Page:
Then he told her his family would never approve, cut off contact and married his cousin. A year after the break-up, he asked her to be his second wife; men are permitted to marry up to four women in Islam. “After this love, I said, ‘Enough, what’s the point of love? “I’ll try a traditional marriage.” Her family arranged three matches, none of them right. Dana found a job at the office where her boyfriend worked, giving them a safe explanation for how they met. Sitting on a lawn chair on Love Street, al-Hinai says he has moved on from his disappointment.
In another age, the engagement between Mubarak al-Balooshi and his cousin would have been arranged by their family, with little input on the decision from him or her.
Instead, the 23-year-old Omani met his fiancée on Instagram, the photo-sharing application.“I was liking her photos, then it turned out she was from my family,” al-Balooshi says.
Amira met her first boyfriend in an online chat room when she was 18.
Charmed by his words, she talked to him for two years before they met in person. Twenty-six-year-old Dana – not her real name – hopes to avoid a similar fate.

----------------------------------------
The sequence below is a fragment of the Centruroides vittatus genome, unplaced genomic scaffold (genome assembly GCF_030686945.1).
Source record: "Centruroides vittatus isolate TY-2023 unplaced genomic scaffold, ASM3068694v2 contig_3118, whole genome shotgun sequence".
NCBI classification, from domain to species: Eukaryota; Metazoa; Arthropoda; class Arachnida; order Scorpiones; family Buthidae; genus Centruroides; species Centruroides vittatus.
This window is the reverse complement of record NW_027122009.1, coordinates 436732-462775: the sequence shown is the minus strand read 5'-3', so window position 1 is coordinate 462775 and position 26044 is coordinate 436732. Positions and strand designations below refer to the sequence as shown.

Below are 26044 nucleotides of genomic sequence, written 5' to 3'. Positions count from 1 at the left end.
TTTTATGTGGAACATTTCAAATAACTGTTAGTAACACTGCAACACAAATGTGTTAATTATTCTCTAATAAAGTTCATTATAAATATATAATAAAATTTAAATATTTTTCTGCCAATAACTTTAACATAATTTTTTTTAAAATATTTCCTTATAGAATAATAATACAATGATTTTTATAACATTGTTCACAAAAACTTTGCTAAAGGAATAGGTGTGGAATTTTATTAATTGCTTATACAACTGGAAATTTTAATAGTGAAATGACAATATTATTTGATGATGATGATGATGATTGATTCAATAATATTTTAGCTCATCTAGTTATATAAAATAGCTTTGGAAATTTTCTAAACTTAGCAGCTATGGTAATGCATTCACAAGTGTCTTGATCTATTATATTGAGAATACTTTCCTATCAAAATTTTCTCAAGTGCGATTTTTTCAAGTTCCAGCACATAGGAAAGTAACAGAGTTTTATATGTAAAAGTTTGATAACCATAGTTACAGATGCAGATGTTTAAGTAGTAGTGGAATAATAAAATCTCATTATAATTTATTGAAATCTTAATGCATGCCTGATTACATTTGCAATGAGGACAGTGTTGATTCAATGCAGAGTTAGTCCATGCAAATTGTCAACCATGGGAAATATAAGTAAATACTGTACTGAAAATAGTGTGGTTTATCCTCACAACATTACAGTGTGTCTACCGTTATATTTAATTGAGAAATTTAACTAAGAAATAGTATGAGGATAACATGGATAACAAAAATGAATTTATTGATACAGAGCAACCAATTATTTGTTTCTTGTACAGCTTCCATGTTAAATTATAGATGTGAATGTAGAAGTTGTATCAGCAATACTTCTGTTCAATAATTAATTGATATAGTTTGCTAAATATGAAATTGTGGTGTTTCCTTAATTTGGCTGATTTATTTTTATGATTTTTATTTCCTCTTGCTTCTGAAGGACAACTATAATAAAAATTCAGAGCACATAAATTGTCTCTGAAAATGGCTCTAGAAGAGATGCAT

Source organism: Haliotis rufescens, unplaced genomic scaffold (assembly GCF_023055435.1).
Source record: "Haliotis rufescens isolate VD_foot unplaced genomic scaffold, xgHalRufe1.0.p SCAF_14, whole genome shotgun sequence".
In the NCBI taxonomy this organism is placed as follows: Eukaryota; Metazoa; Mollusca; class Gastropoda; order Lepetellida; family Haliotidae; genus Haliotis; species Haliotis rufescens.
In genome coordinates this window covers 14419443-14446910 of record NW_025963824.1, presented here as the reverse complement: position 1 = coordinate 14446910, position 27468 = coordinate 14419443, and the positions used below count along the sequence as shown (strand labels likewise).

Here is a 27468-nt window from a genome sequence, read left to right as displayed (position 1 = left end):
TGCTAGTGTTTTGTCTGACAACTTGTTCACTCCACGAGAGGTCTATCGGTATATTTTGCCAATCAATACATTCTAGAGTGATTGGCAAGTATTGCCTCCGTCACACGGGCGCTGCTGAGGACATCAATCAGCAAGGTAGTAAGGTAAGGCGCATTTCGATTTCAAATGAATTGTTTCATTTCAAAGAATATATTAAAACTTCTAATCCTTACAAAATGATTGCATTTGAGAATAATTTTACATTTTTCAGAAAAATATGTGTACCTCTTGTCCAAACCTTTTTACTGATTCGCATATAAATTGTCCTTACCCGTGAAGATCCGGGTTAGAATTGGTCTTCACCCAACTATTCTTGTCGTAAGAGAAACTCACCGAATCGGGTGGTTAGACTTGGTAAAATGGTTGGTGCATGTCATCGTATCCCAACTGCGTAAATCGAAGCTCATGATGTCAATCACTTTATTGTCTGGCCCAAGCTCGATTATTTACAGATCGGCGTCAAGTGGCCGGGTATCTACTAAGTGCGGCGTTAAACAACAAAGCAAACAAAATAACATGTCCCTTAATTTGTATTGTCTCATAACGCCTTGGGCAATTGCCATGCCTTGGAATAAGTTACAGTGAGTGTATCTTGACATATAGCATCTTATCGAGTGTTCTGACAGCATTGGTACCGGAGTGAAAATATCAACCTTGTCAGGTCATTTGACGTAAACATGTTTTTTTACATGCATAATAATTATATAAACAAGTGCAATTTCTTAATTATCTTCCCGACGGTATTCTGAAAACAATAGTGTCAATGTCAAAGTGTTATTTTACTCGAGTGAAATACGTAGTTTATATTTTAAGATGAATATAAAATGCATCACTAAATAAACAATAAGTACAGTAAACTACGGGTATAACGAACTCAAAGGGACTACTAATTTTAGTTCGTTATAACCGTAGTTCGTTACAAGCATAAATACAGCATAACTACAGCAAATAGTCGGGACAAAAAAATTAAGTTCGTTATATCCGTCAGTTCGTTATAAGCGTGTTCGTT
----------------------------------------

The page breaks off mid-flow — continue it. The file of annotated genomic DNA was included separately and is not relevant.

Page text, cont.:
Amira, 23, who has dated in secret for years, has always been careful.
“Imagine if somebody sees me, my cousin or my brother, by chance? “So it’s always in places a bit closed-off, places like the seaside at night, or a park, places far from people close to us.” She asked Newsweek not to publish her last name, so that her family does not find out.
However, moving to the area without a spouse and children can be a daunting and sometimes isolating experience.
And if you’re a woman, plunged into a society where men vastly outnumber women, and where marriage is the norm, it’s even more so.
“Somebody with, for example, the same kind of education and background, instead of the same kind of family.” As a result, many are looking for partners at university, at work or on social media.
Similar changes are happening in the neighboring United Arab Emirates, says Jane Bristol-Rhys, associate professor of anthropology at Zayed University in Abu Dhabi.
As he tells his story, he is sitting with friends on a seaside road in Muscat nicknamed Sharia Al Hub – Arabic for Love Street.